With Bob Marley, Jamaica gifted us the first global superstar from the developing world. But he didn’t spring from nowhere – this tiny island has musical roots that reach back to the folk songs of West Africa and forward to the electronic beats of contemporary dancehall. Simply put, Jamaica is a musical powerhouse, a fact reflected not just in the bass of the omnipresent sound systems, but in the lyricism of the patois language and the gospel sounds from the island’s many churches. Music is life in Jamaica, and you’ll soon find yourself swaying along with it.
Ask any expat Jamaican what they miss about their island, and the answer is inevitably the landscape itself, that great green garden that constitutes one of the most beautiful islands of the Caribbean. Jamaica begins with crystalline waters flowing over gardens of coral, lapping onto soft sandy beaches, then rising past red soil and lush banana groves into sheer mountains. This is powerfully beautiful country, captivating to the eyes and soul. Jamaican culture can be a daunting subject for foreigners to understand, but ultimately it’s a matter of appreciating this land and how its cyclical rhythms set the pace of so much island life.
Like many aspects of Jamaica culture, the food is a creole, born somewhere between the Old and New Worlds. African spice rubs have evolved into delicious jerk, while yam, rice and plantain form the basis of rich stews and the fish that abound in local waters. Throw in the astounding array of tropical fruits that seem to drip from the trees, washed down with a shot of rum, and you can see (and taste) how the Jamaican cultural story retains its original voice whilst adapting to the setting – and of course, rhythms – of the Caribbean.
Why I Love Jamaica
By Paul Clammer, Author
Before visiting Jamaica, I hadn’t realized my preconceptions of the country were firmly out of date – somewhere between the troubles of the 1970s and Bob Marley’s last LP. Touching down for the first time, the scales fell from my eyes. I’ve rarely been to a country so viscerally alive (Kingston dancehall street parties have to be experienced to be believed) and so achingly beautiful: just how many waterfalls hidden in rainforests can one country have? Smooth like rum and hot like a spicy plate of jerk, Jamaica ensnared me instantly. The media might call it dangerous, but the worst crime you’re likely to encounter is having your heart stolen.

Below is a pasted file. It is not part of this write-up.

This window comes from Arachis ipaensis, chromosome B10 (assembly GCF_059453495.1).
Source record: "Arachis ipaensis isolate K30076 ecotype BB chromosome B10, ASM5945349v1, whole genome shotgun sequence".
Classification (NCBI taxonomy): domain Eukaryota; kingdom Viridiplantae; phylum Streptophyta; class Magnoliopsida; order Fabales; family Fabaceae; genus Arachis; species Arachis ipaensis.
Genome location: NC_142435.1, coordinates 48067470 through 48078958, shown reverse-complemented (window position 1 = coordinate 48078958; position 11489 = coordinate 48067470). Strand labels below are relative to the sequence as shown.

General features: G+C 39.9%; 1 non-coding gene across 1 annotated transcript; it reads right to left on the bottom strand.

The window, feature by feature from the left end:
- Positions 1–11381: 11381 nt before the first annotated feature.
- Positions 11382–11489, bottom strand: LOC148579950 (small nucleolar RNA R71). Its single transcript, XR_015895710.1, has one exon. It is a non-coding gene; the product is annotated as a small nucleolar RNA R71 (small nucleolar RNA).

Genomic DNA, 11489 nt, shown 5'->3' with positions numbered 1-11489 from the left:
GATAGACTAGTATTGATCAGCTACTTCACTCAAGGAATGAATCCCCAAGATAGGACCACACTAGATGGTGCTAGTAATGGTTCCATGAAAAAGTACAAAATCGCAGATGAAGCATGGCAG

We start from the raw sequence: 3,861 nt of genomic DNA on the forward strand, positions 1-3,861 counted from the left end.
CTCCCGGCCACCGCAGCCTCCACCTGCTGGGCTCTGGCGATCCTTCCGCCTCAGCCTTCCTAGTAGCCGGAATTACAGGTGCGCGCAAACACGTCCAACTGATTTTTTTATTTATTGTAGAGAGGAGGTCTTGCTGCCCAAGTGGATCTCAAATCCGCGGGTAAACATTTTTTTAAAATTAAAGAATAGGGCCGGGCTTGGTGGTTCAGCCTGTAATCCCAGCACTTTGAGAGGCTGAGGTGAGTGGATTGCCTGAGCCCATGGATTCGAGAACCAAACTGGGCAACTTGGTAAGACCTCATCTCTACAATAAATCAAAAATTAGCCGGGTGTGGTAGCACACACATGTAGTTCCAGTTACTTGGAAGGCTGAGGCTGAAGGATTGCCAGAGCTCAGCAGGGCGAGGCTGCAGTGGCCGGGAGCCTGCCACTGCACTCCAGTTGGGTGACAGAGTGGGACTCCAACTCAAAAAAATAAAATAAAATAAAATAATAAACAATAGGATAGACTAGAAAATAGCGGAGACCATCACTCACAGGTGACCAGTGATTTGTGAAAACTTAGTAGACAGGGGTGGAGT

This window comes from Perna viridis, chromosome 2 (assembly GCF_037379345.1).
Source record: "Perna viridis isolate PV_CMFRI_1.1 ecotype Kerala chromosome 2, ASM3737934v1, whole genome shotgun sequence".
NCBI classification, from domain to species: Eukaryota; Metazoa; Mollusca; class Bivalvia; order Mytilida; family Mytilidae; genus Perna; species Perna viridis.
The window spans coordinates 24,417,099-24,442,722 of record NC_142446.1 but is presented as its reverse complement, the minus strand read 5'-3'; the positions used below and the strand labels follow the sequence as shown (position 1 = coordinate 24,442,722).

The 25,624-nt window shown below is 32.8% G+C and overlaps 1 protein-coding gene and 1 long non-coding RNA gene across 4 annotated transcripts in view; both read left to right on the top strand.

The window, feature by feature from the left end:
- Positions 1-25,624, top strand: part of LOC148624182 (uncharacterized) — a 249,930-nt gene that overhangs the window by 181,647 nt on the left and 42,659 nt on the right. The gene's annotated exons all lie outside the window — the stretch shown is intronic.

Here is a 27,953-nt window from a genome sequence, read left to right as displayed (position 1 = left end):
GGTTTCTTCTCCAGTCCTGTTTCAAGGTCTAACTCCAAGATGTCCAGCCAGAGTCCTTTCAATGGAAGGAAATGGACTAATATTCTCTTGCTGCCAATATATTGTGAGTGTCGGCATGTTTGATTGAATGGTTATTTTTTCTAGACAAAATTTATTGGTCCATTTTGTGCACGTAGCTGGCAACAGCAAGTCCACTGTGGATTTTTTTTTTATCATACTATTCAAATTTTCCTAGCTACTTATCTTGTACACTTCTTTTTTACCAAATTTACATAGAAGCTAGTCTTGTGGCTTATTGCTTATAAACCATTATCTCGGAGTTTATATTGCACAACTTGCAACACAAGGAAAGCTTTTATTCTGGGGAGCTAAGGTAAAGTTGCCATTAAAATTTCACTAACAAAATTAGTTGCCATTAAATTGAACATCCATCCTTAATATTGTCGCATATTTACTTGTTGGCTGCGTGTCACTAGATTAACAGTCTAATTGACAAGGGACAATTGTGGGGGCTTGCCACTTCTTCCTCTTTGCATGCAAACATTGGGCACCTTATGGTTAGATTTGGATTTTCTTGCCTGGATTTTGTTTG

Jamaica cries out to be explored – underwater, on hikes, river-bound with a raft, underground with a lamp strapped to your head, or on the road by car or bicycle. Getting away from the (admittedly beautiful) beaches allows you to see sides of the island that many tourists miss. We want to stress: outdoor activities in Jamaica hardly require you to be as fit as Usain Bolt. There’s no physical effort involved when you raft (someone else poles), and even folks in moderate health can accomplish the country’s most famous hike through the lush mountains to the top of Blue Mountain Peak.
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Kingston, Blue Mountains & the Southeast Coast
Kingston is Jamaica undiluted and unadulterated, its raw energy contrasting sharply with the languor of resorts and villages elsewhere on the island. The launching pad for some of the world’s most electrifying music, spirited clubs and riotous street-system parties attest that the beat is still alive and bumping.
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Ocho Rios, Port Antonio & the North Coast
Ocho Rios, Jamaica’s third-largest town, dominates the north coast’s tourist scene. Cruise ships land passengers in huge numbers here, and if the town can sometimes feel a little like a theme park, visitors are at least drawn for good reason – the surrounding area features some of the most beautiful (and popular) natural attractions on the island.